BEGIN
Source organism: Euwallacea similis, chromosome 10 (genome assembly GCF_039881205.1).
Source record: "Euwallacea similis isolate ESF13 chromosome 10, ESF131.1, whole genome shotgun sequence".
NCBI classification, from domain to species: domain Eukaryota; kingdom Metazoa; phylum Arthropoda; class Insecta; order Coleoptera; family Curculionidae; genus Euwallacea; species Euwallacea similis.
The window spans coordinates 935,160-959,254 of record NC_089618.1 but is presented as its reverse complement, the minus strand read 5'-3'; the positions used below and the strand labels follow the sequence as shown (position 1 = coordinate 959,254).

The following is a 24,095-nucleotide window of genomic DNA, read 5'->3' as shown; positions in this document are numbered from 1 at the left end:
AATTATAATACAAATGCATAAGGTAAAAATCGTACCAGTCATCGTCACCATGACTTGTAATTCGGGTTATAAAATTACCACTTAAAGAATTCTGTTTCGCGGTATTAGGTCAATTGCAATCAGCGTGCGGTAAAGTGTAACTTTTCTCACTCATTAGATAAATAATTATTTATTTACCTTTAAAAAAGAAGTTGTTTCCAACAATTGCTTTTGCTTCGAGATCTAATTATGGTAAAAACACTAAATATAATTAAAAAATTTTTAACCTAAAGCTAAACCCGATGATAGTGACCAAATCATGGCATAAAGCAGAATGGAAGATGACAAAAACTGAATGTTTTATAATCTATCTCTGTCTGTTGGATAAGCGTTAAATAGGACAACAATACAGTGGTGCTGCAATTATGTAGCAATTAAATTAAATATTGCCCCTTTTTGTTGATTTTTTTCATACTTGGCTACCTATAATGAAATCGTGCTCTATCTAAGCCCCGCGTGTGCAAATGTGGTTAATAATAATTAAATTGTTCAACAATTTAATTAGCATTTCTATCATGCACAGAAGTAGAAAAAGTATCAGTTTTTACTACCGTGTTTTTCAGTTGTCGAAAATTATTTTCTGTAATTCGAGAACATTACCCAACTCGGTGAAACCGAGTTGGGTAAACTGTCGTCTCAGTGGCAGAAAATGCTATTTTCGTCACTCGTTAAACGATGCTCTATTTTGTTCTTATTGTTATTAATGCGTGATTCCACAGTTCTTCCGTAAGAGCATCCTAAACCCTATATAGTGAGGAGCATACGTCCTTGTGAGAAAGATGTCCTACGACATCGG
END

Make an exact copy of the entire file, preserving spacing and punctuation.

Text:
Source organism: Euwallacea similis, chromosome 10 (genome assembly GCF_039881205.1).
Source record: "Euwallacea similis isolate ESF13 chromosome 10, ESF131.1, whole genome shotgun sequence".
NCBI classification, from domain to species: domain Eukaryota; kingdom Metazoa; phylum Arthropoda; class Insecta; order Coleoptera; family Curculionidae; genus Euwallacea; species Euwallacea similis.
The window spans coordinates 935,160-959,254 of record NC_089618.1 but is presented as its reverse complement, the minus strand read 5'-3'; the positions used below and the strand labels follow the sequence as shown (position 1 = coordinate 959,254).

The following is a 24,095-nucleotide window of genomic DNA, read 5'->3' as shown; positions in this document are numbered from 1 at the left end:
AATTATAATACAAATGCATAAGGTAAAAATCGTACCAGTCATCGTCACCATGACTTGTAATTCGGGTTATAAAATTACCACTTAAAGAATTCTGTTTCGCGGTATTAGGTCAATTGCAATCAGCGTGCGGTAAAGTGTAACTTTTCTCACTCATTAGATAAATAATTATTTATTTACCTTTAAAAAAGAAGTTGTTTCCAACAATTGCTTTTGCTTCGAGATCTAATTATGGTAAAAACACTAAATATAATTAAAAAATTTTTAACCTAAAGCTAAACCCGATGATAGTGACCAAATCATGGCATAAAGCAGAATGGAAGATGACAAAAACTGAATGTTTTATAATCTATCTCTGTCTGTTGGATAAGCGTTAAATAGGACAACAATACAGTGGTGCTGCAATTATGTAGCAATTAAATTAAATATTGCCCCTTTTTGTTGATTTTTTTCATACTTGGCTACCTATAATGAAATCGTGCTCTATCTAAGCCCCGCGTGTGCAAATGTGGTTAATAATAATTAAATTGTTCAACAATTTAATTAGCATTTCTATCATGCACAGAAGTAGAAAAAGTATCAGTTTTTACTACCGTGTTTTTCAGTTGTCGAAAATTATTTTCTGTAATTCGAGAACATTACCCAACTCGGTGAAACCGAGTTGGGTAAACTGTCGTCTCAGTGGCAGAAAATGCTATTTTCGTCACTCGTTAAACGATGCTCTATTTTGTTCTTATTGTTATTAATGCGTGATTCCACAGTTCTTCCGTAAGAGCATCCTAAACCCTATATAGTGAGGAGCATACGTCCTTGTGAGAAAGATGTCCTACGACATCGG